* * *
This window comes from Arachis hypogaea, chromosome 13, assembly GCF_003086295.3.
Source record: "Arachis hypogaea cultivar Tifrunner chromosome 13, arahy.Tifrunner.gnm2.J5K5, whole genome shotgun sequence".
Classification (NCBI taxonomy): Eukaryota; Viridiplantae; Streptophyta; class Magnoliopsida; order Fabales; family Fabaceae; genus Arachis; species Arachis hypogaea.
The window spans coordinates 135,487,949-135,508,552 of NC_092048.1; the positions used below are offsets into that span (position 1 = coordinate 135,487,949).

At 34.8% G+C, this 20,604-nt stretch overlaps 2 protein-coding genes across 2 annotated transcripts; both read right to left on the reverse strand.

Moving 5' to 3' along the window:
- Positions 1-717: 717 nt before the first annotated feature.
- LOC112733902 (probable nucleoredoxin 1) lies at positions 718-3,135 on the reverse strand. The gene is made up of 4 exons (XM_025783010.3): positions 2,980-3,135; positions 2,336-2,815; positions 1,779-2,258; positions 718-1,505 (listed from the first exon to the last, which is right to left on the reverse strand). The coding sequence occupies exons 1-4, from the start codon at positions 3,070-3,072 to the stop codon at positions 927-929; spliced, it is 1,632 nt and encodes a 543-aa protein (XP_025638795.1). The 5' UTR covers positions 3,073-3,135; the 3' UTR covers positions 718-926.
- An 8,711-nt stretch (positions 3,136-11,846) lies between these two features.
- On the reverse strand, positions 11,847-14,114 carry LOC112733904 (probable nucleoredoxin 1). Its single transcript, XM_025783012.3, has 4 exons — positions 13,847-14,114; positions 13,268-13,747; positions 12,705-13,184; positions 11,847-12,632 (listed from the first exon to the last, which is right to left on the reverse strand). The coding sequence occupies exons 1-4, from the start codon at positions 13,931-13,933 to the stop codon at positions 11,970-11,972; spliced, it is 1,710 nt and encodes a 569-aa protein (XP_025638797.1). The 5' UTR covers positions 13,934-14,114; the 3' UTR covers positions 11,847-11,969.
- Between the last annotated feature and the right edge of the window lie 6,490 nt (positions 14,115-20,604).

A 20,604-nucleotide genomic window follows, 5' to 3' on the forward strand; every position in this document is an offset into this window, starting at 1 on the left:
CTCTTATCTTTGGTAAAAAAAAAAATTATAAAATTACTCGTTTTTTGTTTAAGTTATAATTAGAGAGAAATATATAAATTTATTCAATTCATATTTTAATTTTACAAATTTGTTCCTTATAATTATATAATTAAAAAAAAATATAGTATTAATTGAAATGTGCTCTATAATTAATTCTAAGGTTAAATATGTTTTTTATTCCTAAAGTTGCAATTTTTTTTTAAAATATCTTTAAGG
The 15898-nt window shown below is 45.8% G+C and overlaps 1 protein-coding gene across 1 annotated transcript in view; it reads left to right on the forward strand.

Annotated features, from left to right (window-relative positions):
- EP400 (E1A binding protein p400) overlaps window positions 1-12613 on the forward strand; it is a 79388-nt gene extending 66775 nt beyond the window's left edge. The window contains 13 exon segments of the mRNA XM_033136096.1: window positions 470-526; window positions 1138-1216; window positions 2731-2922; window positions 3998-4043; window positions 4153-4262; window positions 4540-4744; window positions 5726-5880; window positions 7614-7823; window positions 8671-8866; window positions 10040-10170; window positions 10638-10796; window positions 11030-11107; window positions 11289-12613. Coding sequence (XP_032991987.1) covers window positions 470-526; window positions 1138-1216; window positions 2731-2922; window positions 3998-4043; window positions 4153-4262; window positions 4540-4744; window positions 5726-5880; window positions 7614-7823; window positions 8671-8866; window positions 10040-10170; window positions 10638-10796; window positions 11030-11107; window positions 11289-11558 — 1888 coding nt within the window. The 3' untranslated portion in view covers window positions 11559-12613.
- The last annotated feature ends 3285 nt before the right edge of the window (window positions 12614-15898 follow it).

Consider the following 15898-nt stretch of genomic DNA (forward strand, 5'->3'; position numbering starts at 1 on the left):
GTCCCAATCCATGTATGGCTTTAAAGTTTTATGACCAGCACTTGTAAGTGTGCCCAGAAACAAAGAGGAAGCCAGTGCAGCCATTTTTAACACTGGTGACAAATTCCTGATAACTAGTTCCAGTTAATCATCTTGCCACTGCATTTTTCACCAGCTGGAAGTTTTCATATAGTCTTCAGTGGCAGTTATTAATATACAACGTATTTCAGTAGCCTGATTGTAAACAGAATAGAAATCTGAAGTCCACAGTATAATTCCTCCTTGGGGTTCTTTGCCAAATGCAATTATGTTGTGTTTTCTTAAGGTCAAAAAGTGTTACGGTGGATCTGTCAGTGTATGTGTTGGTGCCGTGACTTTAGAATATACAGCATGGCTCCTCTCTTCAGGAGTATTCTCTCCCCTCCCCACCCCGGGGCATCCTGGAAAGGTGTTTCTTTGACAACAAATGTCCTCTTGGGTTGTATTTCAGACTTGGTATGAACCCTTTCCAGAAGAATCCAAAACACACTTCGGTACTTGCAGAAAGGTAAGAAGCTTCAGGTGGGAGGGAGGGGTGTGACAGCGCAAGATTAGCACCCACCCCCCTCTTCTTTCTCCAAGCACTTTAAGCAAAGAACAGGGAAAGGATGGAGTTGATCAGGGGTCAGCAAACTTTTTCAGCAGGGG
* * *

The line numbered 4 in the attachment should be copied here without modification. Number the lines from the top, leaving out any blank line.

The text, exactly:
The window spans coordinates 135,487,949-135,508,552 of NC_092048.1; the positions used below are offsets into that span (position 1 = coordinate 135,487,949).